Pour un écotourisme universitaire ? À la recherche de pratiques pertinentes de l’interdisciplinarité.  

Posted: July 10, 2019 in Uncategorized


Pour un écotourisme universitaire ? À la recherche de pratiques pertinentes de l’interdisciplinarité.


Diane Leblond & Adam Wilson



Although we work in entirely different fields, and followed different paths to our current lab, we share a resolutely interdisciplinary approach to our research. In asking ourselves separately how interdisciplinarity was relevant to our endeavours, we thought we would simply come upon the same answers which have been sustaining our work these past years. Therefore rather than go through this familiar exercise each on our own terms, we challenged ourselves to reflect on interdisciplinarity as a team, bringing together our different perspectives on the matter. The resulting contribution is meant to respond to and build on Enjeux et positionnements de l’interdisciplinarité (2014), by attempting to understand some of the mechanisms at work in academic apprehensions of interdisciplinarity and the way it is practiced. In holding this conversation across disciplines, we hope to look beyond our own attachment to interdisciplinarity, and gain a wider perspective on the role it might play and the shapes it might take, especially within anglophone studies.

As different as our experiences with interdisciplinarity have been, their comparison suggests that a common feature of interdisciplinary approaches lies in their conflicted status. In the current academic climate, the practice of crossing disciplinary borders seems to elicit enthusiasm and wariness in equal measure. This is reflected by institutional structures, which reinforce disciplinary divisions whilst simultaneously promoting a cross-border mentality. But nowhere does the problematic status of interdisciplinarity appear more clearly than in the ambivalence with which it is sometimes met by academic communities. As we experience first hand, venturing across disciplinary borders and using languages that were not originally our own raises issues of intellectual legitimacy, integrity, and identity – both for ourselves and in our relations to our colleagues. Scholarly debates reflect such complex feelings – at best, as Diane found in her readings on visual culture, interdisciplinarians might be represented as uncouth trespassers; at worst, they might be simply labelled as intellectual quacks.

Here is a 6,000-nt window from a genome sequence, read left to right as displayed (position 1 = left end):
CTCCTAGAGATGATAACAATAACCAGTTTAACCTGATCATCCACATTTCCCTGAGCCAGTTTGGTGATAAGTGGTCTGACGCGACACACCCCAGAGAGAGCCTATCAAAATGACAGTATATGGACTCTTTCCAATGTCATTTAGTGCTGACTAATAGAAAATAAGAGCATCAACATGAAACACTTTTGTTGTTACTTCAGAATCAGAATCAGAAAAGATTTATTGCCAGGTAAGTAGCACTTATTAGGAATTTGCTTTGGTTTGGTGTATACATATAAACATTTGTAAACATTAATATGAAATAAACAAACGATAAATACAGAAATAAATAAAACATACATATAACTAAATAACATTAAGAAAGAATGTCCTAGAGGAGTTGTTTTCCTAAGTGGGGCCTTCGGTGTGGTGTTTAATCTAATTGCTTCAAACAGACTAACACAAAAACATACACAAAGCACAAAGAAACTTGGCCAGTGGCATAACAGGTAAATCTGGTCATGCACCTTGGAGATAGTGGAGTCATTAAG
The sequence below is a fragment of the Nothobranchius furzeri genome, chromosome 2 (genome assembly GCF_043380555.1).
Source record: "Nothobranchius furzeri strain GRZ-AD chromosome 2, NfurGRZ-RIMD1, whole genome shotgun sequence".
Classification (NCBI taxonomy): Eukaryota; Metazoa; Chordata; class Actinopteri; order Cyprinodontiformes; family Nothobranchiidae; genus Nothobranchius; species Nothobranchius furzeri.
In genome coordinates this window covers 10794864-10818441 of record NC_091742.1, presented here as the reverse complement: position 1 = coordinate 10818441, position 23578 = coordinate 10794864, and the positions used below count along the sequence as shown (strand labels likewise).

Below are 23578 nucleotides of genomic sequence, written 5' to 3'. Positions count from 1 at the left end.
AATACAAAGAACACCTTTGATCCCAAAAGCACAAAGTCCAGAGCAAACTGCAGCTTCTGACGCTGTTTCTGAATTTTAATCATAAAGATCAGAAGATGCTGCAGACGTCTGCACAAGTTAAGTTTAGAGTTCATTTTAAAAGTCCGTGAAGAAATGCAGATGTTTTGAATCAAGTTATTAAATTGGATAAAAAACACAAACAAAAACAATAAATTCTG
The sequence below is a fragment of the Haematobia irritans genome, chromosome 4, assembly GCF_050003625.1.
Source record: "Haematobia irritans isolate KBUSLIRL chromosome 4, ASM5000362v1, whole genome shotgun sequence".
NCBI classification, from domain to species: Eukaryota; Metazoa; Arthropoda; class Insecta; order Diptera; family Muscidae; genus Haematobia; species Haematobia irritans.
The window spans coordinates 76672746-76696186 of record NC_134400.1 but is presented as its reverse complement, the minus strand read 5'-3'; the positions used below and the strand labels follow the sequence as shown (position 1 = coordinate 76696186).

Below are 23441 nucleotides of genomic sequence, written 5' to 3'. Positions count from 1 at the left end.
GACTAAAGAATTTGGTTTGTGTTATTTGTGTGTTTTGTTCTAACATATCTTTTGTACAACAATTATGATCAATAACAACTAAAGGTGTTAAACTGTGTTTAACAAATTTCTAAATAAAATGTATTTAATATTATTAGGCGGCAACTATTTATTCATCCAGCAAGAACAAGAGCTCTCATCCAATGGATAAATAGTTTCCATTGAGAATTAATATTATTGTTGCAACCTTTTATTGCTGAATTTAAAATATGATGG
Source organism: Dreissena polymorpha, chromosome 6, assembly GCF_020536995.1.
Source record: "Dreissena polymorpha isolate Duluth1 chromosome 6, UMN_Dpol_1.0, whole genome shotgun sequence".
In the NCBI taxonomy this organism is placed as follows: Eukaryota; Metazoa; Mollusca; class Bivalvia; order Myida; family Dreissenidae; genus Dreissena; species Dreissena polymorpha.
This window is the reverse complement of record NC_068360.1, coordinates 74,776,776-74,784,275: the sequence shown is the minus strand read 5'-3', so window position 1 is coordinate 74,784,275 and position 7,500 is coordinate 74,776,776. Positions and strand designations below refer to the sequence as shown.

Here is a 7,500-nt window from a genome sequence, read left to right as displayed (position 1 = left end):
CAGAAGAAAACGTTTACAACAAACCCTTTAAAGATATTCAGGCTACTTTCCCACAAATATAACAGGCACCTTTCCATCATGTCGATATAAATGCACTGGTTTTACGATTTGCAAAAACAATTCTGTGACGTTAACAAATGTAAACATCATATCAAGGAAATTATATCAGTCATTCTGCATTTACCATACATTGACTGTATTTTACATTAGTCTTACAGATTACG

To address this ambivalence, and seize it as an opportunity to assess our own practices critically, we draw our own portrait of an interdisciplinary researcher. Building on a central topic of Adam’s work, we propose to use the metaphor of tourism to explore differing perceptions of interdisciplinarity, but also to shed light on our own approaches, and to uncover possible “good practices” in interdisciplinary border-crossing. We explore the hermeneutic relevance of the tourist as an ambivalent, Janus-like figure, whose ubiquitous and potentially destructive presence appears as inevitable in our globalised, modern world as interdisciplinarity seems to have become in the contemporary academic landscape. Connecting as it does issues of territory and language – from the crossing of borders and wandering into new territory, to the necessary adjustements that we make (or neglect to make) in encountering another idiom – the touristic paradigm allows us to explore concepts of commodification, authenticity and commitment that also sit at the heart of reflections on interdisciplinarity. Working from these intersecting issues, we propose the dynamic of collaboration, which crucially informs recent developments in eco- or sustainable tourism, as a useful starting point for fostering good practices in interdisciplinary research.








Armand, Claudine, Vanessa Boullet and David Ten Eyck, Enjeux et positionnements de       l’interdisciplinarité / Positioning Interdisciplinarity, Presses Universitaires de Nancy (Université de Lorraine Editions), 2014.

Bauman, Zygmunt. Postmodernity and its discontents, New York University Press,        1997.

Crow, Tom. ‘Visual Culture Questionnaire,’ October 77 (Summer): 34.

Culler, Jonathan. ‘The Semiotics of Tourism,’ in Framing the Sign: Criticism and its    Institutions, University of Oklahoma Press, 1990.

Elkins, James. The Object Stares Back: On the Nature of Seeing, Mariner Books, 1997.

Foucault, Michel. Les Mots et les choses, 1966, Gallimard, 1990.

Surveiller et punir: Naissance de la prison, 1975, Gallimard, 1993.

Il faut défendre la société, Cours au Collège de France, 1975-1976, Seuil, 1997.

Gilman, Ernest. ‘Interart Studies and the “Imperialism” of Language,’ Poetics Today, vol.       10, no. 1, Art and Literature I, Spring, 1989, 5-30.

MacCannell, Dean. The Tourist: A New Theory of the Leisure Class, University of California             Press, 1976.

Mitchell, W.J.T. ‘Showing Seeing: A Critique of Visual Culture,’ in The Visual Culture          Reader, N. Mirzoeff, ed., Routledge, 2002, 86-101.

—‘There are no Visual Media,’ Journal of Visual Culture, vol. 4, no. 2, 2005, 257-66.

Mirzoeff, Nicholas. The Right to Look: A Counter-History of Visuality, Duke University           Press, 2011.



Comments are closed.